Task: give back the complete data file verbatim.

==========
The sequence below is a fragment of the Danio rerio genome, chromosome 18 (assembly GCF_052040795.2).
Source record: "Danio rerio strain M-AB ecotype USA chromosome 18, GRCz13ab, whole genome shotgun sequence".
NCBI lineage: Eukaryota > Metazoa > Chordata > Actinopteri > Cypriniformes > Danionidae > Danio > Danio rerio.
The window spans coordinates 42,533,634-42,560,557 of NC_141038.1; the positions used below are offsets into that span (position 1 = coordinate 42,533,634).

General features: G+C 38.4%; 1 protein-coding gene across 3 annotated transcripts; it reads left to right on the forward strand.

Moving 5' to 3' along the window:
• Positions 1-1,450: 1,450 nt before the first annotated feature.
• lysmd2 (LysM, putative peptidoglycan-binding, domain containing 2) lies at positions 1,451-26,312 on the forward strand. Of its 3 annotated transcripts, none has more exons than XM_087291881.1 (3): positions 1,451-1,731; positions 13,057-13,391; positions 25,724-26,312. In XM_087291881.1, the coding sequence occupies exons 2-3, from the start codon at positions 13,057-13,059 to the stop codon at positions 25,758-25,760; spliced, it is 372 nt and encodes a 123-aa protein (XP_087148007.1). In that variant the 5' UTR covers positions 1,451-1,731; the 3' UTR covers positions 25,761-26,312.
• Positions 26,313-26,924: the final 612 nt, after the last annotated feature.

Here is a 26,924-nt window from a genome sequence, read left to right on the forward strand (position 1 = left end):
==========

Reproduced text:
The sequence below is a fragment of the Danio rerio genome, chromosome 18 (assembly GCF_052040795.2).
Source record: "Danio rerio strain M-AB ecotype USA chromosome 18, GRCz13ab, whole genome shotgun sequence".
NCBI lineage: Eukaryota > Metazoa > Chordata > Actinopteri > Cypriniformes > Danionidae > Danio > Danio rerio.
The window spans coordinates 42,533,634-42,560,557 of NC_141038.1; the positions used below are offsets into that span (position 1 = coordinate 42,533,634).

General features: G+C 38.4%; 1 protein-coding gene across 3 annotated transcripts; it reads left to right on the forward strand.

Moving 5' to 3' along the window:
• Positions 1-1,450: 1,450 nt before the first annotated feature.
• lysmd2 (LysM, putative peptidoglycan-binding, domain containing 2) lies at positions 1,451-26,312 on the forward strand. Of its 3 annotated transcripts, none has more exons than XM_087291881.1 (3): positions 1,451-1,731; positions 13,057-13,391; positions 25,724-26,312. In XM_087291881.1, the coding sequence occupies exons 2-3, from the start codon at positions 13,057-13,059 to the stop codon at positions 25,758-25,760; spliced, it is 372 nt and encodes a 123-aa protein (XP_087148007.1). In that variant the 5' UTR covers positions 1,451-1,731; the 3' UTR covers positions 25,761-26,312.
• Positions 26,313-26,924: the final 612 nt, after the last annotated feature.

Here is a 26,924-nt window from a genome sequence, read left to right on the forward strand (position 1 = left end):